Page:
Getting the train there, Shereen and I were frantically looking over our notes preparing for our moment in the spotlight when our little faces light up the television screen and we excite the avid viewers with our eloquent and well informed opinions on sexual education, transport costs, job opportunities for young people, university tuition fees and war.

Stepping off the train, then jumping onto the tube, we were very excited about the day that lay ahead. We were off to the House of Commons. A place riddled with tradition, the heart of democracy, the centre point of politics. Only elected members of Parliament have ever been allowed to sit in the chamber, until last year, when the Youth Parliament was allowed to sit on the prestigious and iconic green benches. A huge honour and privilege, one which we were all acutely aware and grateful of.

We all assembled into the chamber, the atmosphere was electric and the exhilaration exuded from each and every one of us was keenly felt. We were firstly addressed by Lawrence Ward, assistant Sergeant at Arms, welcoming us to the chamber and informing us of the details of the day. We became extra excited when we were informed that we would each receive a goody bag at the end of the day! We were then addressed by Mr David Heath, MP for Somerton and Frome, who voiced his annoyance that Members of Parliament do not receive goody bags at the end of debates. He then went on to remind us what a remarkable opportunity we had in-front of us. Finally, we were addressed by the Speaker of the House of Commons himself, Mr John Bercow. He also wished us a warm welcome, then remarked what a historic day it was, and how he threw his whole support behind us.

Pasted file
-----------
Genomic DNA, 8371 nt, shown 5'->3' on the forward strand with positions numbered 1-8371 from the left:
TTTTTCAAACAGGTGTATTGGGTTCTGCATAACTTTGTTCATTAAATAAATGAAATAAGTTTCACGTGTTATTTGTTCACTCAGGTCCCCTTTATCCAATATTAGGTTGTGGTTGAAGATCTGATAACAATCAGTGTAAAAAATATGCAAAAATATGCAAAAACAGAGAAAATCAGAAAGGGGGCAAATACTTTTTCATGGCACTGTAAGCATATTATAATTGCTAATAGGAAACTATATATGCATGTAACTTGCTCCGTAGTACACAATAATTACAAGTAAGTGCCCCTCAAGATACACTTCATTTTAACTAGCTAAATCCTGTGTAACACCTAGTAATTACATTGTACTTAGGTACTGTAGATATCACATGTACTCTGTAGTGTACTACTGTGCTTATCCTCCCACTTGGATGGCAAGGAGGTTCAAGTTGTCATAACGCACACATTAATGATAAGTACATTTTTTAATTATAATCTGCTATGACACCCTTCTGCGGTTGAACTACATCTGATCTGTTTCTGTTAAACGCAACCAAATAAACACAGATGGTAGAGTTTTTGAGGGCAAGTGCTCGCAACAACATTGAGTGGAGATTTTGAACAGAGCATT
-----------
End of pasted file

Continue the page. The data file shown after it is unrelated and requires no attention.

The debates then kicked off. We wanted to do ourselves, and other young people, proud. We wanted to show all those who opposed the motion of allowing the Youth Parliament into the chamber, all 21 of them, that we were worthy of it. And we did. All those who had the opportunity to speak, unfortunately Shereen and I were not called on to stand, expressed themselves with poise and dignity and expressed their opinions in a diplomatic and sensitive manner.

After we'd heard the opinions of as many people as possible, the speeches were then summed up and closed. We then tottered off to vote, being led into very grand back rooms, full of leather bound books and velvet upholstered chairs, and we were given a sheet of paper to mark whether we were for the motion or against, then handed them in to ostentatiously dressed men, wearing tailcoats and bows. The results from the votes are as follows: • Should sex and relationships education be compulsory from primary school onwards? FOR-211 and AGAINST-104 • Should university tuition fees rise? FOR-57 and AGAINST-267 • Should the school leaving age be raised to 18 immediately in order to lower youth unemployment? FOR-56 and AGAINST-271 • Should we withdraw all British troops from Afghanistan by 2012? FOR-137 and AGAINST-179 • Should reduced transport fares for young people be protected from spending cuts? FOR-239 and AGAINST-80 The Speaker summed up the day, praising all of the Youth of Parliament and treated us to another rendition of his favourite anecdote about a former MP opposing our right to sit in the chamber, saying that it would be an “unmitigated disaster”, believing we would leave chewing gum everywhere and damaging the benches with pen knives. The Speaker replied by saying that he believed his statement to be wrong, and that we would be honoured to be invited into the chamber. He carried on, saying “I predict you two things: A, that they will speak extremely well; and B, that they wll behave a darn sight better towards each other than many of my colleagues do on a day-to-day basis.” He then concluded that he was pleased to boast that he was indeed right.

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